THIS IS AMERICA

The Rise of Racist Porn

In recent years, there’s been a disturbing increase in racist porn. But one black adult performer is fighting back.

Photo Illustration by The Daily Beast

Blacks on Blondes. Blacked. Black Bitches. Porn titles often leave little to the imagination catering, rather crassly, to stereotypes and market demand. The “interracial” genre in adult entertainment has been a consistent hit with consumers but there’s a line to be drawn between it and racism. One performer in particular has taken a stand against that most historically offensive of racial slurs.

Moe “The Monster” Johnson filed a lawsuit against director Jim Camp and Dogfart Productions for, he alleges, persuading his female white co-star, Ryan Conner, to call him the N-word on camera without his consent. Camp allegedly obtained consent from Conner before approaching Johnson with the request, which he says he shot down. As the scene came to a close, Conner allegedly addressed him with the racial slur during the “pop shot.” Johnson claims the production company offered to edit the hate speech out of the final product but according to filed court documents, the released scene still contained the offensive material.

Adult actress Layla Price says she was shocked to hear about the pending lawsuit. Price, who has worked with Moe “The Monster” Johnson and Dogfart Productions on previous occasions, recalls being in similar situations where a director has asked her to say the N-word during a scene. “I’ve worked for Dogfart about three times and each time the director’s asked me, ‘Hey, our fans really like it if you say the N-word but if you don’t want to say it that’s fine.’ And each time I’ve said ‘that’s not my thing’ and they didn’t argue with me,” says Price.

When asked to use hate speech on set Price refuses—but also offers different types of dialogue to appease the producer, playing up the racial aspects. “I personally don’t like racism in porn. I’ll play it up nicely and be flirtatious about it,” says Price. “I’ll say things like ‘hot chocolate daddy’ but I won’t say the N-word. It’s degrading in my opinion.”

Let’s remember: porn often reflects society.

Adult icon and three-time AVN Male Performer of the Year Lexington Steele says “there is no fiercer or harsher term” than the N-word. Before he traded life as a stockbroker for that of an adult performer/director and then CEO of his own XXX company Mercenary Pictures, Steele graduated from Syracuse University with a double major in History and African-American studies, giving him a unique perspective to the industry’s nuances. Reflecting on whether or not the adult industry has become more racist under the Trump administration, Steele, who is black, believes that while there may be more tension, it’s also a continuation of preexisting racial themes. “Now people are noticing it more,” says Steele. “Let’s remember: porn often reflects society.”

According to Steele, he’s only recently encountered an issue with a performer’s use of voluntary racial slurs. “I had a girl take it upon herself to say ‘nigga’ twice during a scene. I told her I don’t allow the use of that on my sets and she felt the need to argue with me. Essentially she felt because she had said it on other sets that it was okay,” Steele recalls. “I’ve been a director for fifteen years and never had that on my set.”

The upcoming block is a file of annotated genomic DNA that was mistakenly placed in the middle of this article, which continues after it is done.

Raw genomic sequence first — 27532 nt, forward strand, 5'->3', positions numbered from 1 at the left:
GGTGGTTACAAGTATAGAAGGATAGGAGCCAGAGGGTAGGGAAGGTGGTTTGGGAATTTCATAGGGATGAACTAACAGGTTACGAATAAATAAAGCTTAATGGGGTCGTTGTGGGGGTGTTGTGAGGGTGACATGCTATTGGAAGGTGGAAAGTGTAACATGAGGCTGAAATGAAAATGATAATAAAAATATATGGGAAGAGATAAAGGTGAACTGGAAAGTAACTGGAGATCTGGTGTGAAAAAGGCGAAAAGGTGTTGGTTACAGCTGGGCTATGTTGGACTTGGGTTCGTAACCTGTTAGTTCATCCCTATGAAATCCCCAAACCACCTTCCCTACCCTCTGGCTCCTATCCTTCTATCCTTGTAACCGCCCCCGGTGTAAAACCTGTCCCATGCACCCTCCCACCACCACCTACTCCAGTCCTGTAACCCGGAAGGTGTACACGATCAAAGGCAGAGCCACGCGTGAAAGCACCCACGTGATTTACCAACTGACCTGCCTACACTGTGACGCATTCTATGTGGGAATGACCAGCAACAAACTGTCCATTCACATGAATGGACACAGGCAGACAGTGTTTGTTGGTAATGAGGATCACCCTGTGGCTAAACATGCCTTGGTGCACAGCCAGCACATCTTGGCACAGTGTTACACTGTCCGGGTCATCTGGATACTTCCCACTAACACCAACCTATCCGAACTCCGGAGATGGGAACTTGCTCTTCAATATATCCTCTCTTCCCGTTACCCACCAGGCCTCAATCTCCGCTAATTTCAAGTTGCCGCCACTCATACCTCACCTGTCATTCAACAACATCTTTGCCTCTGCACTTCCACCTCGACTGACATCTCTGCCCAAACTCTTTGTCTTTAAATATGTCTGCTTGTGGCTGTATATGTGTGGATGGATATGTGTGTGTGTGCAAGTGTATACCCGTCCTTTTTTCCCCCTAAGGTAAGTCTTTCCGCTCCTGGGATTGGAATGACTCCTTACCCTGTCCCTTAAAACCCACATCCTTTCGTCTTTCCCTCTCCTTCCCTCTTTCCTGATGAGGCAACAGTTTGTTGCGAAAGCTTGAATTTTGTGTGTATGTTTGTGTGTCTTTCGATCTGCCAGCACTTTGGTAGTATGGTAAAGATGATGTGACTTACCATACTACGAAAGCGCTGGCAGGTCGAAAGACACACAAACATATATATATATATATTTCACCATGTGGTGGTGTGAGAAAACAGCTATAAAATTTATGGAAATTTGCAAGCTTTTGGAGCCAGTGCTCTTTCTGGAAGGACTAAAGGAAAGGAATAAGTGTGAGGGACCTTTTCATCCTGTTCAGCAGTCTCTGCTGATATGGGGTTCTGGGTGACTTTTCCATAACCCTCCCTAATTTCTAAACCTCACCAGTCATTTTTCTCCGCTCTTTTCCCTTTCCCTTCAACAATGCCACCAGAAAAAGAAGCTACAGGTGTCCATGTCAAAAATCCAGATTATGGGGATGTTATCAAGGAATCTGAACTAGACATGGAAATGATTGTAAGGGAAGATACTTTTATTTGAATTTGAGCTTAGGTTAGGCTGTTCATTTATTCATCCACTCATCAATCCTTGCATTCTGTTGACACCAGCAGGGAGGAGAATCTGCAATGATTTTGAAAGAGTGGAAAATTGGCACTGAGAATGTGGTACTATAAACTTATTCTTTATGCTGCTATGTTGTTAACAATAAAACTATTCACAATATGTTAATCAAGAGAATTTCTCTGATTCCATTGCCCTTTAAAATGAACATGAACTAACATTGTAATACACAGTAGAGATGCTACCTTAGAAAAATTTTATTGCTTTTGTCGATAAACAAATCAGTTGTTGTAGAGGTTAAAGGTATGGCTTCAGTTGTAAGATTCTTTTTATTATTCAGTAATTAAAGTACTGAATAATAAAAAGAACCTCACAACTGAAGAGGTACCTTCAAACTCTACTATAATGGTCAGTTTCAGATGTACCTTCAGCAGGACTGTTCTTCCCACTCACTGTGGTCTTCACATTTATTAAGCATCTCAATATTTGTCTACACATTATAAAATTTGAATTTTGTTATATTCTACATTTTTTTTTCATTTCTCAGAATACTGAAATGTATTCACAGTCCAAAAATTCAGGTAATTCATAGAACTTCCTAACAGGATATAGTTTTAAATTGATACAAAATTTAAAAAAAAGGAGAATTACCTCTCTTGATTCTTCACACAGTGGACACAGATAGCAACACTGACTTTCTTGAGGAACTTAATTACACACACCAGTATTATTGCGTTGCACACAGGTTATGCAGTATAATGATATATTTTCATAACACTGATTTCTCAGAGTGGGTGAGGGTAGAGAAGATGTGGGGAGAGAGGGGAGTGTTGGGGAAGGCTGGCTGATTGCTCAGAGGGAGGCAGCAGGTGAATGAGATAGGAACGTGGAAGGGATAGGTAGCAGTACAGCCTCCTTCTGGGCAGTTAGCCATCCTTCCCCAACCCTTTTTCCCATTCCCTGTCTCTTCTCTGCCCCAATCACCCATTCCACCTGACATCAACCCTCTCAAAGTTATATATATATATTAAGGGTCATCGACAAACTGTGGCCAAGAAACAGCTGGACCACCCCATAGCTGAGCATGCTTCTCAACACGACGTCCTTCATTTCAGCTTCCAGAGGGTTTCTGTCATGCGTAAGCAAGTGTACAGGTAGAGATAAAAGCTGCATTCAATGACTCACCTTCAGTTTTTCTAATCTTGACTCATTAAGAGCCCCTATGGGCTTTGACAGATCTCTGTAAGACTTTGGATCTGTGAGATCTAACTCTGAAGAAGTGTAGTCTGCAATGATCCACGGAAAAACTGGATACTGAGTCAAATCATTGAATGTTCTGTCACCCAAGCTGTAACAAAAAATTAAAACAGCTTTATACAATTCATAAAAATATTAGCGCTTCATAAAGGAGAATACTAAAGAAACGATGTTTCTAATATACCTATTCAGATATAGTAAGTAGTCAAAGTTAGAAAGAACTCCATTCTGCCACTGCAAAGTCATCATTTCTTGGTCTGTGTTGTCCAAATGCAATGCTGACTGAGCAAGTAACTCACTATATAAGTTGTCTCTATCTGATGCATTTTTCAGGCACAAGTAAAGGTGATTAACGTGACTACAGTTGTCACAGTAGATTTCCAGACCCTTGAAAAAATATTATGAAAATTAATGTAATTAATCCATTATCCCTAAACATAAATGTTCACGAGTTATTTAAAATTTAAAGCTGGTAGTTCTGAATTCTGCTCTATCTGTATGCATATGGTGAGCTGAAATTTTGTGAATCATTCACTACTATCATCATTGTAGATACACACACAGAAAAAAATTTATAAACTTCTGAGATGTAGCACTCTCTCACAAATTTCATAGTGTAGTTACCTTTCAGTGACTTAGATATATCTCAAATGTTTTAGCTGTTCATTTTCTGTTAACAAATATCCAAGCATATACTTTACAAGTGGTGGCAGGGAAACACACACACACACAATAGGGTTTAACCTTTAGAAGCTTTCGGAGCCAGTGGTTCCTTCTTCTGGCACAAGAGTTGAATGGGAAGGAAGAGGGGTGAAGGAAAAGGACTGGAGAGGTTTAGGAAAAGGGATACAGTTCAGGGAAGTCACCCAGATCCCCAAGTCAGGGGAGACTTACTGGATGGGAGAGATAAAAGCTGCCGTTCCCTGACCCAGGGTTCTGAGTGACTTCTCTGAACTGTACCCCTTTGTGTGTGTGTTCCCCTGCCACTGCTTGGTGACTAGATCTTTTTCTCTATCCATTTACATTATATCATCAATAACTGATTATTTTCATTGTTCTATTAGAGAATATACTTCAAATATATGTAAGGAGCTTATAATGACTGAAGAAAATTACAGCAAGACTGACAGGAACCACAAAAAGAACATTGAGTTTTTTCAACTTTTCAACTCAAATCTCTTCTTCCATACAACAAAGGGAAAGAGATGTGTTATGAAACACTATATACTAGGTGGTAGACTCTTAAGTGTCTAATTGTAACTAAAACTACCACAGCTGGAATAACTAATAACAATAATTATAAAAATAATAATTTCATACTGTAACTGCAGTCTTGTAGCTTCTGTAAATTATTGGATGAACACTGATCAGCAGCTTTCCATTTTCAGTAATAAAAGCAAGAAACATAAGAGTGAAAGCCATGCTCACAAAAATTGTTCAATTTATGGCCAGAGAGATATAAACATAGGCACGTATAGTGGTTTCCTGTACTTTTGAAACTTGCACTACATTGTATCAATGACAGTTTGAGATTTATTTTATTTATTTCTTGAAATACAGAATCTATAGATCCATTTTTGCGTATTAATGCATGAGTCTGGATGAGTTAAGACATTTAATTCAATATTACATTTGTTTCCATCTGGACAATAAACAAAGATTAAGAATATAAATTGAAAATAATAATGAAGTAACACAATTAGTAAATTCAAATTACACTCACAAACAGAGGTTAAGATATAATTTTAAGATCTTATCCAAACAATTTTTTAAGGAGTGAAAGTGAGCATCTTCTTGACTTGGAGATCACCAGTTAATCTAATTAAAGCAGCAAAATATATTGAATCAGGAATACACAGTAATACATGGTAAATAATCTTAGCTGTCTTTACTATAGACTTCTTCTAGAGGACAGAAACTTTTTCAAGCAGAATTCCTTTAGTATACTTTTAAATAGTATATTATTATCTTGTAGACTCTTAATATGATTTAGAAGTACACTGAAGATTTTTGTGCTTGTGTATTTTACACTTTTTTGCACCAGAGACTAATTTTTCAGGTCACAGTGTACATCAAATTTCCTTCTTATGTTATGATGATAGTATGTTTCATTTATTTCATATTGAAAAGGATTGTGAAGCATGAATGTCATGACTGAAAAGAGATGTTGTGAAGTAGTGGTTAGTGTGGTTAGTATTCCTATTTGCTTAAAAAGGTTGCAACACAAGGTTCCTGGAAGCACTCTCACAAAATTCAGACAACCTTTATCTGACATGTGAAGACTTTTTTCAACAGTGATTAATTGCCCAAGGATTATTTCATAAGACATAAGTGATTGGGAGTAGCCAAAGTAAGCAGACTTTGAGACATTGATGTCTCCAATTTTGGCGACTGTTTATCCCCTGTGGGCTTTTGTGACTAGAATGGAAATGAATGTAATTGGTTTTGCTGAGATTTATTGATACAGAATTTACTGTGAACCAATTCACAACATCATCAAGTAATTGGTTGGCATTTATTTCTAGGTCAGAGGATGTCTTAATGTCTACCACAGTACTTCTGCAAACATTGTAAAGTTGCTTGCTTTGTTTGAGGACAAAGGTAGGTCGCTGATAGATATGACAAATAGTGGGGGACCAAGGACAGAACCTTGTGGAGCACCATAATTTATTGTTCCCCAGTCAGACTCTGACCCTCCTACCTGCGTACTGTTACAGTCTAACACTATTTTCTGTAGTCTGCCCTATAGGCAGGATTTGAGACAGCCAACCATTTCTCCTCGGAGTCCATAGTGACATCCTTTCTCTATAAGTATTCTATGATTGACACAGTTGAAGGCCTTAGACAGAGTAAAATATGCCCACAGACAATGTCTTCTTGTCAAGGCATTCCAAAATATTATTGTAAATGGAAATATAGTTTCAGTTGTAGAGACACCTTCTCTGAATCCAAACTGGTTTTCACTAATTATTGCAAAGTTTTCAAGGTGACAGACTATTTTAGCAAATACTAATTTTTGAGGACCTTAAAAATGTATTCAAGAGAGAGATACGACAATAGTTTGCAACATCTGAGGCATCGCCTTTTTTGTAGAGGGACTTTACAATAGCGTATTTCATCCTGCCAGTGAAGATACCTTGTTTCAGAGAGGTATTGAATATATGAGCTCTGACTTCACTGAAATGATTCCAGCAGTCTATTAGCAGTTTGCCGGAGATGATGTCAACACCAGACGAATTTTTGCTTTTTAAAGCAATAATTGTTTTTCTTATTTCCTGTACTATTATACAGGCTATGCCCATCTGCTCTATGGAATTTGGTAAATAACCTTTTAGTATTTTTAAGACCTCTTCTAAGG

Attorney Dan Gilleon, who is representing Moe “The Monster” Johnson in his lawsuit against Dogfart Productions, is concerned the Trump administration may be encouraging racism in new generations, passed down from fathers who feel emboldened in their racist beliefs, backed by their president. “Racism seems to flourish in the [adult] industry because a large segment of society doesn’t care, and that’s where these abuses stem from,” says Gilleon. “When they look at this [case] they take a Rudy Giuliani approach, like, ‘These people aren’t even human and not worthy of our respect or concern, so let them attack each other all they want.’ Unfortunately that’s the reality of our society right now, but with lawsuits like this societal attitudes should change.” (Johnson declined requests for comment.)

To change our cultural attitudes, to improve our society and abandon the bigotry, people need to care. But when people hear it’s a “sex worker” they tend to tune out. In Johnson’s case, it’s taken a step further. “The fact that he’s black, a black male and that he’s a sex worker, those are almost three strikes working against him when it comes to people caring about him,” says Gilleon. “If people don’t care about him, the fact that this actress used the N-word on him, it’s going to be in the back of people’s minds that he got what was coming to him.”

However, as Gilleon notes, there are laws that we must abide by, so no jury should be making decisions based on morality; what they should be doing is making a decision based on the law. “In the law there’s no exception given to a scenario where it’s a black male sex worker concerning his civil rights,” says Gilleon. “There’s no law that says everyone has a a right to work in a hostile-free or discrimination-free environment except black male sex workers. So any sort of moral qualms they have should be set aside.”

While some adult performers have privately scoffed at Johnson’s lawsuit, racism remains a glaring blind spot in adult entertainment, and his taking such a public stance will surely spark conversation—the first step towards change. In the era of the women’s #MeToo Movement it is perhaps even more difficult for a man to stand up and say “me too.” But here he is.